TUntitledhe Out-of-Sync Child broke new ground by identifying Sensory Processing Disorder,  a common but frequently misdiagnosed problem in which the central nervous system  misinterprets messages from the senses. This newly revised edition features additional  information from recent research on vision and hearing deficits, motor skill problems, nutrition and picky eaters, ADHA, autism, and other related disorders.

The Out-of-sync Child Has Fun: Activities for Kids with Sensory Integration Dysfunction by Carol Stock Kranowitz

Untitled1A collection of more than 100 fun, easy activities designed to be used under adult supervision to help children develop and strengthen their sensory-motor skills. Grouped into: general issues, touch, balance and movement, body position, vision, hearing, smell and taste, oral-motor skills, motor planning, motor skills, and bilateral coordination.

And now for the children… here are some amazing toys that can be used in the home to assist with generalizing skills learnt in their therapy sessions to the home environment. The items mentioned in Part 1 and Part 2 of this blog are also amazing to assist with the sensory needs that our children have and would also be fantastic to have in the home.

Therapy / Exercise Ball

This can be used in the home as a ball to sit on while watching TV, playing games or sitting at the dining table; in order to keep your child focused on the task at hand while still allowing for movement Therapy Exercise Balland core activation. Furthermore it can be used while jumping on the trampoline or just standing on the floor for a game of catch. It is versatile and oh so helpful in calming the over-aroused child or waking up the under-aroused child.

Hope you enjoy these! At Canoe Therapy we are always looking for ways to assist our patients and their families in whatever way possible. These fantastic gifts allow our your child and family to take the skills they learn in therapy home with them. Check back soon for our next gift suggestions!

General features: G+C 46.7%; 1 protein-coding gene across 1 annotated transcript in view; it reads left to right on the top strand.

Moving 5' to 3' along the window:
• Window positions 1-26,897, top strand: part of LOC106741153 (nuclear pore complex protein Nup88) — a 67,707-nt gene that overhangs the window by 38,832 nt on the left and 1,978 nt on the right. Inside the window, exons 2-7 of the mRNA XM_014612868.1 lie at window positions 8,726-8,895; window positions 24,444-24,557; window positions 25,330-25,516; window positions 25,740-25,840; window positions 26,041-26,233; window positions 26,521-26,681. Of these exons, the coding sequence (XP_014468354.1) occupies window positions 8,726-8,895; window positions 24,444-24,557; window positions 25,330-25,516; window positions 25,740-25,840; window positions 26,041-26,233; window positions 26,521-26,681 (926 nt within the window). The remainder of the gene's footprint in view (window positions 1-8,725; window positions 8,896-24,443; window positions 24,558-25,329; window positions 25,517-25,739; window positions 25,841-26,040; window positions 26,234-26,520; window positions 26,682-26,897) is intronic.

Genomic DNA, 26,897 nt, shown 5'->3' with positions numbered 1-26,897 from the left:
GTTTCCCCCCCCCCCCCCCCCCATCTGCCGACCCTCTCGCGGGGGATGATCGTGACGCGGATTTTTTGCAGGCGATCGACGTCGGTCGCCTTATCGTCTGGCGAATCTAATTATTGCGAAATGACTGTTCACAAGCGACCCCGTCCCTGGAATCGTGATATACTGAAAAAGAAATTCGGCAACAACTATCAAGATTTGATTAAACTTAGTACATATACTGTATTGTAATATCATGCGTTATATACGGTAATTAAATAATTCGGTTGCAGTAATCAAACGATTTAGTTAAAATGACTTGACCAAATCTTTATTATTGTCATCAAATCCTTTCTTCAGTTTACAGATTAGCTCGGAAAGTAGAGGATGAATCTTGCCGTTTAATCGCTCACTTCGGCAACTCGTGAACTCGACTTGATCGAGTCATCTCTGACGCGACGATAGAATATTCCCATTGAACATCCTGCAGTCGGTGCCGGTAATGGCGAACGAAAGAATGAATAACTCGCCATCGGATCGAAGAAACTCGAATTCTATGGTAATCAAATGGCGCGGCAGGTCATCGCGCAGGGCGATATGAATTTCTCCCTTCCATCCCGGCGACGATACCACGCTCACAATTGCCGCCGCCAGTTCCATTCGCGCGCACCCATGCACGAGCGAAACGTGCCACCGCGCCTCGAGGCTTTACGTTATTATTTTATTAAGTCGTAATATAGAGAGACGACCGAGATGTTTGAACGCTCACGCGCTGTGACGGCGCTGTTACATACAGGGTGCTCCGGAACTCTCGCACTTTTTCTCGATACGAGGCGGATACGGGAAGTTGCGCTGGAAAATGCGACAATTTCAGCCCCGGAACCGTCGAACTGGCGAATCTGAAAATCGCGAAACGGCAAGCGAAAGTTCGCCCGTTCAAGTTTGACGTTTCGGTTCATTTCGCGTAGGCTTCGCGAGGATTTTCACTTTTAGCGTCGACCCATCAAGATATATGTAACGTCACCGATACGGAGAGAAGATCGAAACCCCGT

How to Prepare for Halloween with Children with Special Needs


It’s time again to get ready for Halloween!

For many families this means choosing costumes to wear and candies to distribute to our little “Trick or Treaters.”

With food allergies, food sensitivities and childhood obesity becoming increasing concerns in our society, we are welcoming and encouraging a new Halloween fad. Why not try offering non-food or non-candy treat options to your little ‘trick-or-treaters’ this year?  Here are some suggested ideas:

  • A page of fun stickers
  • Bubbles
  • Bracelets
  • Toy cars
  • Decorative pens
  • Bouncy balls
  • Decorated adhesive bandages
  • Mini pumpkins
  • Whistles
  • Charms
  • Balls of homemade play-dough
  • Reusable twisty straws
  • Hair barrettes
  • If you are crafty, you could decorate items. Maybe, glue some googly eyes to little acorns or twist black pipe cleaners around black pencils to make them look like spiders!

If you, yourself, have a little one who would benefit from non-food treats, you may wish to begin to drop subtle hints to friendly neighbors soon. For example,  ‘Have you heard about the non-food treat option fad? I’m excited to be doing something to keep Halloween fun, while still considering our children’s health. We’re trying to decide if bouncy balls or princess and car bandages would be more liked.”

You could also print off the attached sign to carry with you on Halloween, as a visual request.

We don’t wish to rain on the Halloween parade, as distributing candy has been an exciting tradition for our children for many years. We’re just hoping to see a few pumpkin erasers amongst the pumpkin candies in more and more Halloween bowls to come!

The team at Canoe wishes you a happy, safe and healthy Halloween!!!